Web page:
The first baked potato went down nicely. It always did. Loaded with all the toppings, the pillowy starches glistening with melted butter, white hummocks of sour cream speckled green and brown with chives and bits of bacon. He chased it with another before switching to a plate of au gratin for a change of pace, just warming up for the main event: the steaks. He figured he’d have one of each cut, maybe experiment with different levels of doneness. A delay occurred between the New York cut — rare, dripping red with succulent juices, nearly fork-tender — and the medium-rare filet mignon. He filled it with another appetizer, shrimp cocktail, each little coral-hued morsel slurped down noisily. So good. At intervals he swilled a glass of red wine — a chateau something-or-other, he could never be bothered to remember the appellations, simply trusting the sommelier, waiter, or bar-tender to recommend the appropriate accompaniment — swishing each mouthful vigorously to dislodge any stray bits of protein or strands of vegetable matter.
This may not come as a shock to anyone, but the care and feeding of a newborn tends to cut into one’s free time, the time one might normally spend – say – writing. That’s not a complaint mind you. The frequent rising in the middle of the night to feed or comfort, dealing with the maddening refusal to just go back to sleep already, do you have any idea what time it is is all worthwhile. In the light of day, jaw cracking with yawns, dragging myself to the gym and to work, the previous nights frustrations fade.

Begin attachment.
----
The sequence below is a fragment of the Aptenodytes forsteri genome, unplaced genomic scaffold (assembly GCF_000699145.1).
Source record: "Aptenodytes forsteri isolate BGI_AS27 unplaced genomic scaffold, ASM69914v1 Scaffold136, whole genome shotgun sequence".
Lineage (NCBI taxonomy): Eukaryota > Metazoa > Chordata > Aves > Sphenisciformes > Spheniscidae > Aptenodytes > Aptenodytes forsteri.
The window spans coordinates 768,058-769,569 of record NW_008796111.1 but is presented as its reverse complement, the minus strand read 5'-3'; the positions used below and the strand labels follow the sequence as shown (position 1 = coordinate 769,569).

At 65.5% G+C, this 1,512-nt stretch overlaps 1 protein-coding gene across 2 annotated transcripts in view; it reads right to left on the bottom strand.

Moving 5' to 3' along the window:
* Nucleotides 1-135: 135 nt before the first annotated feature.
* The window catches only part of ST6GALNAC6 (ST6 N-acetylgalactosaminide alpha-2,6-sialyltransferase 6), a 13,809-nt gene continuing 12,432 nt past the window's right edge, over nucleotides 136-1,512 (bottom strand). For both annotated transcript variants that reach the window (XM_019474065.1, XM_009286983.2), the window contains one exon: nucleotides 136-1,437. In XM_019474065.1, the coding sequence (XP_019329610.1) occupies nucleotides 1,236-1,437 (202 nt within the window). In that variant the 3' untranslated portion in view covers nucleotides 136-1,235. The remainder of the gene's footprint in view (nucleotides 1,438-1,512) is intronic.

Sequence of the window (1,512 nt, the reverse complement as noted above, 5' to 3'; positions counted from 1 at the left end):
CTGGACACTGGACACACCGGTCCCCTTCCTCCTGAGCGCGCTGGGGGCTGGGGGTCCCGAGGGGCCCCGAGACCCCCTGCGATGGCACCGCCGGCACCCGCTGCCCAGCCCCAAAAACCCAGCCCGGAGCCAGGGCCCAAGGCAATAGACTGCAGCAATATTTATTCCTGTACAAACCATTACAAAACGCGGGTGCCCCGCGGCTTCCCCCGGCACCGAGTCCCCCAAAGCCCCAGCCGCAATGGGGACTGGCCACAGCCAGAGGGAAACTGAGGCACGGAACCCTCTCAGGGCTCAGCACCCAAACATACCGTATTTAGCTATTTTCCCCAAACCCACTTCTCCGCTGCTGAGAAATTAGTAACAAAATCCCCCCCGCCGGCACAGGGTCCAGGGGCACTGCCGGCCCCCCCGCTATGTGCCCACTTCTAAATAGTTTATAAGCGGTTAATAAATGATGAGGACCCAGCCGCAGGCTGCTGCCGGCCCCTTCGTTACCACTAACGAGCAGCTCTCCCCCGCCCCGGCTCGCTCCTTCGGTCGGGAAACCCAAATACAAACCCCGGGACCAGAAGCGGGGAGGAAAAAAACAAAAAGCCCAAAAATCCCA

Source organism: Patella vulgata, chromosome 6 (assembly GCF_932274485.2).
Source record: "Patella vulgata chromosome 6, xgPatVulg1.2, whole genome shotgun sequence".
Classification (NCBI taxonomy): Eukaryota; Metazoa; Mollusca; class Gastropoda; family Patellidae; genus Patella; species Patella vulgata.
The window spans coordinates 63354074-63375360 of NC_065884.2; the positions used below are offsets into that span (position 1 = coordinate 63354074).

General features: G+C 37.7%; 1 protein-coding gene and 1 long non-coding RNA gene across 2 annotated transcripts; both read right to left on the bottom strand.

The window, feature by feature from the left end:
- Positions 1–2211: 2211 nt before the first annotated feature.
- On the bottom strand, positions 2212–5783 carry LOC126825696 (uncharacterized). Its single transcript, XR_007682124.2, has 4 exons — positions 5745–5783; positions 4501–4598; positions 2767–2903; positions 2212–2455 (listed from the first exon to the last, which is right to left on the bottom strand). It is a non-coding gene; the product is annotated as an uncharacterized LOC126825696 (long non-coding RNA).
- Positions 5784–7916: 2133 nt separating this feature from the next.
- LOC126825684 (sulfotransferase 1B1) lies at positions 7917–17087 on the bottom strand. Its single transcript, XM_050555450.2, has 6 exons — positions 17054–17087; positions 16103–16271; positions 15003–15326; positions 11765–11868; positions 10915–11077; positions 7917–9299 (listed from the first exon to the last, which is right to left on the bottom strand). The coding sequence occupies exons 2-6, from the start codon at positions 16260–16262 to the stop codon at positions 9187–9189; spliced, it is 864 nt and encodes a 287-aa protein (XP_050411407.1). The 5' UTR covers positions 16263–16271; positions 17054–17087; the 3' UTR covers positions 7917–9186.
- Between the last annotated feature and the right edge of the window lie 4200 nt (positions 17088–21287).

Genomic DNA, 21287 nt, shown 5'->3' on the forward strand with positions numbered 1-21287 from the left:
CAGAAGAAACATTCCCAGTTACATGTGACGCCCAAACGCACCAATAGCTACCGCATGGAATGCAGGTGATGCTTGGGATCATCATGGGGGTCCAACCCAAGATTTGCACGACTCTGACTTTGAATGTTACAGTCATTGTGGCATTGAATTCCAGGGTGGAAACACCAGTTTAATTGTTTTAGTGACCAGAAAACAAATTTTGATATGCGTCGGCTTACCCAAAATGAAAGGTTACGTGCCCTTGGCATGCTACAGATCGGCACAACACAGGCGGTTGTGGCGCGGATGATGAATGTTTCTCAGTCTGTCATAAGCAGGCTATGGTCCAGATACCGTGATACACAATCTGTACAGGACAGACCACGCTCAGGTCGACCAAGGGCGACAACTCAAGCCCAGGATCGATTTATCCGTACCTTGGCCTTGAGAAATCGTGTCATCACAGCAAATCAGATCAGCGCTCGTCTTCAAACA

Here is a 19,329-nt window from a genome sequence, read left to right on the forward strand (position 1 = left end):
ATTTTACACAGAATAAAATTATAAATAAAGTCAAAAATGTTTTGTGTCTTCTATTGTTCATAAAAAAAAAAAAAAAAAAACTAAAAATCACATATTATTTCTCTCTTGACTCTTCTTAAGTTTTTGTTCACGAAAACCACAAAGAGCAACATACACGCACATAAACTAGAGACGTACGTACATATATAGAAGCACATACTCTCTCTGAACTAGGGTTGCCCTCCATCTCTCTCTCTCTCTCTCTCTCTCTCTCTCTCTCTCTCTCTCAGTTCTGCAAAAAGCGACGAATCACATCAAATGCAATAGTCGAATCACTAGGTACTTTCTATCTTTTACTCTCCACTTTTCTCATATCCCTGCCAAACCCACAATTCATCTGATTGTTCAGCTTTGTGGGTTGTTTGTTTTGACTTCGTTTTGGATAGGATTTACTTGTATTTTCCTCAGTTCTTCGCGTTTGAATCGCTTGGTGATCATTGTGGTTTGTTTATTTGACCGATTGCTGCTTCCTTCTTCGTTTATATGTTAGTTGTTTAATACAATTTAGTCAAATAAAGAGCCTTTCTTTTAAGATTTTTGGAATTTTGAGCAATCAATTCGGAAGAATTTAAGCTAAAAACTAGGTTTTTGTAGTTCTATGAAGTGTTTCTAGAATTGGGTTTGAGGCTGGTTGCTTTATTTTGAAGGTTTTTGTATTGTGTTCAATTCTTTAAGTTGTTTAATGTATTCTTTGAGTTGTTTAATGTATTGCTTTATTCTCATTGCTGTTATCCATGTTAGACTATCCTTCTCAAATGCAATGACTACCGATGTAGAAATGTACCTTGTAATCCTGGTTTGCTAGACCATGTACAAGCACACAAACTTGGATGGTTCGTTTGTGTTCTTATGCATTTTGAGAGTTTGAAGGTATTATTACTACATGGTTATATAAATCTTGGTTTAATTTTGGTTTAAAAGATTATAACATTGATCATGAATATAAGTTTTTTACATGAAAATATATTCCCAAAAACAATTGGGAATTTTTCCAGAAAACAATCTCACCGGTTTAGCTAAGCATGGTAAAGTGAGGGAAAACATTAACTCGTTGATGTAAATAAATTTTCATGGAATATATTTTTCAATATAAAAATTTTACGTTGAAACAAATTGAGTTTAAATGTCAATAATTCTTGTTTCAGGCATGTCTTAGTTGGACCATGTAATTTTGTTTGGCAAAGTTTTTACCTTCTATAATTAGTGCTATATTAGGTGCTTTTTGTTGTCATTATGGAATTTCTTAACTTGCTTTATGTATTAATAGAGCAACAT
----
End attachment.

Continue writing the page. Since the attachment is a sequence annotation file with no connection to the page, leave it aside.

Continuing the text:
But I’m still finding time to write. A matter of desire, I suppose. If you want to do something, you’ll make the time.
Twice daily visits to the Neonatal Intensive Care Unit to visit my newborn daughter eat up a lot of the day. It is terrific to observe her progress. She’s getting bigger every day and should be coming home in, perhaps, a week.
Fantastic. But I still need to keep writing.